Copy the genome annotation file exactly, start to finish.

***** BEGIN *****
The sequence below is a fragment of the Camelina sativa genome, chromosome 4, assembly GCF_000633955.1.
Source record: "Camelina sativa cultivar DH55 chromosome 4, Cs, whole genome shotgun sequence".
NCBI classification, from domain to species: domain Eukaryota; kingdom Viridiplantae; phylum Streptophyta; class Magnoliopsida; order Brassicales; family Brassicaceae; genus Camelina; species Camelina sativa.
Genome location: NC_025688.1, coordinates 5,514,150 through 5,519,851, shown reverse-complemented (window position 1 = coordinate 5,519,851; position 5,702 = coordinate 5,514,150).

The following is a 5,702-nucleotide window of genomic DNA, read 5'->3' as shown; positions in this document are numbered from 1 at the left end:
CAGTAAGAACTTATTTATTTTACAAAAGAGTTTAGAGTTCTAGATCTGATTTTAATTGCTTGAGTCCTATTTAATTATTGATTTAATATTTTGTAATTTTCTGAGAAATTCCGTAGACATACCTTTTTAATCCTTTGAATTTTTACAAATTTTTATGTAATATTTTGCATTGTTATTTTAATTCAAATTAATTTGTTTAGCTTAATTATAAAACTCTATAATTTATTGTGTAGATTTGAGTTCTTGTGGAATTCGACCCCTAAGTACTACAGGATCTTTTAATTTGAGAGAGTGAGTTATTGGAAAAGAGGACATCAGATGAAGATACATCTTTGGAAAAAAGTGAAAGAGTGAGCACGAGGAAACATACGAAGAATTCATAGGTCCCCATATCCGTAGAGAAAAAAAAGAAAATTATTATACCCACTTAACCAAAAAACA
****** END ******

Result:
The sequence below is a fragment of the Camelina sativa genome, chromosome 4, assembly GCF_000633955.1.
Source record: "Camelina sativa cultivar DH55 chromosome 4, Cs, whole genome shotgun sequence".
NCBI classification, from domain to species: domain Eukaryota; kingdom Viridiplantae; phylum Streptophyta; class Magnoliopsida; order Brassicales; family Brassicaceae; genus Camelina; species Camelina sativa.
Genome location: NC_025688.1, coordinates 5,514,150 through 5,519,851, shown reverse-complemented (window position 1 = coordinate 5,519,851; position 5,702 = coordinate 5,514,150).

The following is a 5,702-nucleotide window of genomic DNA, read 5'->3' as shown; positions in this document are numbered from 1 at the left end:
CAGTAAGAACTTATTTATTTTACAAAAGAGTTTAGAGTTCTAGATCTGATTTTAATTGCTTGAGTCCTATTTAATTATTGATTTAATATTTTGTAATTTTCTGAGAAATTCCGTAGACATACCTTTTTAATCCTTTGAATTTTTACAAATTTTTATGTAATATTTTGCATTGTTATTTTAATTCAAATTAATTTGTTTAGCTTAATTATAAAACTCTATAATTTATTGTGTAGATTTGAGTTCTTGTGGAATTCGACCCCTAAGTACTACAGGATCTTTTAATTTGAGAGAGTGAGTTATTGGAAAAGAGGACATCAGATGAAGATACATCTTTGGAAAAAAGTGAAAGAGTGAGCACGAGGAAACATACGAAGAATTCATAGGTCCCCATATCCGTAGAGAAAAAAAAGAAAATTATTATACCCACTTAACCAAAAAACA